April 3, 2013 at 3:33 PM ET
Forty years ago, Martin Cooper, a VP at Motorola, made history by placing the very first cellphone call. Appropriately enough, he called his rival at AT&T's Bell Labs.
Thirty-three years later, a slightly more theatrical Steve Jobs dialed a Starbucks cafe in San Francisco to order 4,000 lattes, making the first public phone call from the very first iPhone while a hushed auditorium filled with journalists watched.
In between those prank calls, the cellphone morphed from a chunky plastic giant to a slender glass slab that doubles up as a computer and camera.
The granddaddy of all cellphones was the DynaTac 8000X — the phone Motorola's Cooper used to rib his rival. It went on sale in 1984 and cost almost $4,000. The DynaTak, short for Dynamic Total Area Coverage," had an LED display and took 10 hours to charge. You can still buy one on eBay.
The first flip phone was also Motorola's, called the MicroTac. When the company announced it in 1989, the AP described it as "about as thick as a fat wallet at the earpiece while tapering down to half the thickness of a deck of cards at the mouthpiece."
That famously annoying Nokia ringtone? The Nokia 2110 was the first to trill a digitized version of the Grand Vals tune, originally composed for a guitar in 1902.
Motorola's StarTac was the first clamshell phone and quickly became popular following it's 1996 launch. It was also the earliest camera phone, though it wasn't sold that way. Philippe Kahn hacked his StarTac, rigged it up to a Casio digital camera and his computer. When his daughter was born on June 11, 1997, he snapped a photo in the maternity ward, uploaded it to a website and emailed his friends the link.
The first commercial camera phones weren't sold until 2000, by J-phone (now SoftBank) in Japan. In the US, around 2002, Sony Ericsson's T68i with its clip-on camera and the Sanyo 5300 were among the earliest photo phones to go on sale.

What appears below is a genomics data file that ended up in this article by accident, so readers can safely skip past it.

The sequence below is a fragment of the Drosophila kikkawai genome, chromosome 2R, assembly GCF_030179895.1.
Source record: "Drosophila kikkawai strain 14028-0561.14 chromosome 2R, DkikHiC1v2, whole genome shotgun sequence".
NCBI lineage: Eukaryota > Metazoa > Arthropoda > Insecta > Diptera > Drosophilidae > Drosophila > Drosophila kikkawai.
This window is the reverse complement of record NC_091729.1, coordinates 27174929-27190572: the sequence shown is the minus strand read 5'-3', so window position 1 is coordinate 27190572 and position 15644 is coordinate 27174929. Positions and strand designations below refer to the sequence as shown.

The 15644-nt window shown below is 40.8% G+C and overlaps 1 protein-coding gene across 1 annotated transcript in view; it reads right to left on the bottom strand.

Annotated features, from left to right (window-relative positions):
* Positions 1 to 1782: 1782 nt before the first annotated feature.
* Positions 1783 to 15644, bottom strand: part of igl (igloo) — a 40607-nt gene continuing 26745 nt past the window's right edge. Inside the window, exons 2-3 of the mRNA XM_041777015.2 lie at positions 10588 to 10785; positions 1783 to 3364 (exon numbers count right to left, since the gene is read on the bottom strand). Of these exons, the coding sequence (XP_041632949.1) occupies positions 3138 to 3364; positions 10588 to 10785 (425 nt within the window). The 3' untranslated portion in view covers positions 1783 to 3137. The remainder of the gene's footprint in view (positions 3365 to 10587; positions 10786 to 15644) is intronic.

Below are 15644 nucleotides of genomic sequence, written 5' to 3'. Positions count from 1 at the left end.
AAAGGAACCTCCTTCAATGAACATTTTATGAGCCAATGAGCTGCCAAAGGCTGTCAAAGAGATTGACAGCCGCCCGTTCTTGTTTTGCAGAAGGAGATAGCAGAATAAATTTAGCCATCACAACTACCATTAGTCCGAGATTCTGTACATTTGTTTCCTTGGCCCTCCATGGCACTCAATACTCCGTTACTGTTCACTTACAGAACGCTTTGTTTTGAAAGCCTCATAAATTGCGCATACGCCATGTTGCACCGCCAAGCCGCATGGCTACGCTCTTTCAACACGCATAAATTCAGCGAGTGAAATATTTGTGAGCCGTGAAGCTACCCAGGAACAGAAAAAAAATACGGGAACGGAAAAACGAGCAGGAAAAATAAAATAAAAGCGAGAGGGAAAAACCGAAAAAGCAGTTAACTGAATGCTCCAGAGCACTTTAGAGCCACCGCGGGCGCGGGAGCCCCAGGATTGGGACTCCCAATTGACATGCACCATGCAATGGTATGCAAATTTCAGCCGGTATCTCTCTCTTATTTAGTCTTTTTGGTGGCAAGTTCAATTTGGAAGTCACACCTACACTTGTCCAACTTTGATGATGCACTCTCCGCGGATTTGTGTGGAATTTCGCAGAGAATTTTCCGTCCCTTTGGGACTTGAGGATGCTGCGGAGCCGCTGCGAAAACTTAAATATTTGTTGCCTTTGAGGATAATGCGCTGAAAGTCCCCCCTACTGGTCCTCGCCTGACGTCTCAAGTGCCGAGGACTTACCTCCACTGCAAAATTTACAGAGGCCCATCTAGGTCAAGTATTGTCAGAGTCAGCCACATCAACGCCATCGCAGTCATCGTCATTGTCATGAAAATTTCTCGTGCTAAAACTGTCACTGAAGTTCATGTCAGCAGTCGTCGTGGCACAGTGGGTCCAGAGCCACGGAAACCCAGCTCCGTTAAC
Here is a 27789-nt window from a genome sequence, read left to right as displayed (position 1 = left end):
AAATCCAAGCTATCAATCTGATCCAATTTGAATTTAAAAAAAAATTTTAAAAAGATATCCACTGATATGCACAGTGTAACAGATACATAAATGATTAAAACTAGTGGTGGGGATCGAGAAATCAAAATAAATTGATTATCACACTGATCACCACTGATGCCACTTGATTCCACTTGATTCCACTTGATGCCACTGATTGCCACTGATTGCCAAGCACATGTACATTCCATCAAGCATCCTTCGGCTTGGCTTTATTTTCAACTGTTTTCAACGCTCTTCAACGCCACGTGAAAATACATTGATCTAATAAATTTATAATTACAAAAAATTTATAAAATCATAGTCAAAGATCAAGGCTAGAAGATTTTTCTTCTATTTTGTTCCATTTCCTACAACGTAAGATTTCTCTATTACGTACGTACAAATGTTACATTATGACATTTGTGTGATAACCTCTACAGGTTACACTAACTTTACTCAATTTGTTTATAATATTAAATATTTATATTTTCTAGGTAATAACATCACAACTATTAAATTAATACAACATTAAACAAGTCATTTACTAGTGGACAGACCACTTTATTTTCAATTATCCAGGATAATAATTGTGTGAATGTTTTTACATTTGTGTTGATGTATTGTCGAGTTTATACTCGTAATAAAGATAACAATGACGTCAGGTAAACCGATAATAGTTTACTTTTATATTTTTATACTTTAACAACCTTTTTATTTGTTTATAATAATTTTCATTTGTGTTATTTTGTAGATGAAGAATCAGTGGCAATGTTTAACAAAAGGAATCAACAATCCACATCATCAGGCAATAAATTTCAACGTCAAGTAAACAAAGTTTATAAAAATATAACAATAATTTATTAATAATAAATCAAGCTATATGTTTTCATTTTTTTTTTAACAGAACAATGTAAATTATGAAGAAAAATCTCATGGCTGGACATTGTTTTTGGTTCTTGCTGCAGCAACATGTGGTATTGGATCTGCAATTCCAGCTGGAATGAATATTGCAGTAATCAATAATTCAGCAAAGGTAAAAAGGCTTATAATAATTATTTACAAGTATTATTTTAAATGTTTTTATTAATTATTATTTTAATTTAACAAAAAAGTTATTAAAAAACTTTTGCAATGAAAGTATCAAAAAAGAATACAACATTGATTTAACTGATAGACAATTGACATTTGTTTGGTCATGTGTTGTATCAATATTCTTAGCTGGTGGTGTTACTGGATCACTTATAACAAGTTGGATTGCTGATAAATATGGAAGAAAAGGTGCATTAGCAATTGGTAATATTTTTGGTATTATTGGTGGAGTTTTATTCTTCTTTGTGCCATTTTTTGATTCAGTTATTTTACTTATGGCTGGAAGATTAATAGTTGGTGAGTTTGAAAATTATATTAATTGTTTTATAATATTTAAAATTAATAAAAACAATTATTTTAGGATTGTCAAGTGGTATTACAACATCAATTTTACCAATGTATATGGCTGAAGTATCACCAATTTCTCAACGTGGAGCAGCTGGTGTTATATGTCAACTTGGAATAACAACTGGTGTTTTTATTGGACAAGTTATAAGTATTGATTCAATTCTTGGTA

Somewhere along the line, personal phones hit a weird patch. Nokia sold a "lipstick phone" that you had to pull apart to make calls. Motorola's early swivel phone, the V70, looked like a magnifying glass. The top slab rotated 180 degrees outward to show off a keyboard. And then there was Nokia's 7600, a square phone with tapered ends and buttons arranged around the edges of a central screen.
Which may have been why Motorola's slender, square Razr series, first launched in 2004, was such a runaway hit and sold 50 million phones in the first two years since its launch.
As personal smartphones grew through awkward adolescence, the chunkier but more powerful PDAs were being let loose into the wild. BlackBerry's 5810, which went on sale in 2002, was the very first BlackBerry device to get a cellular connection. The Palm TreoW, also a pocket assistant, was the first phone to run a Windows mobile operating system. Together with Nokia's brick-y 9000 series, these phones started to smudge the line between computer and phone.
And then in 2007, the iPhone took everyone by surprise. "...an iPod, a phone, and an internet communicator. Are you getting it?" a smug Steve Jobs asked the assembled crowd at Moscone Theater in San Francisco. "These are not three separate devices. This is one device. And we are calling it, iPhone. Today, Apple is going to reinvent the phone… and here it is."
Since then, flat, skinny smartphones from Nokia and Samsung and HTC (which launched the first 4G phone, along with Sprint) have reconfigured our expectations of a smartphone, and of tablets and phablets. Today's smartphones are barely the same species as the first cordless DynaTak. But even more exciting innovations, like phones that maybe wrap around our wrist and read our feelings from our voice are right around the corner.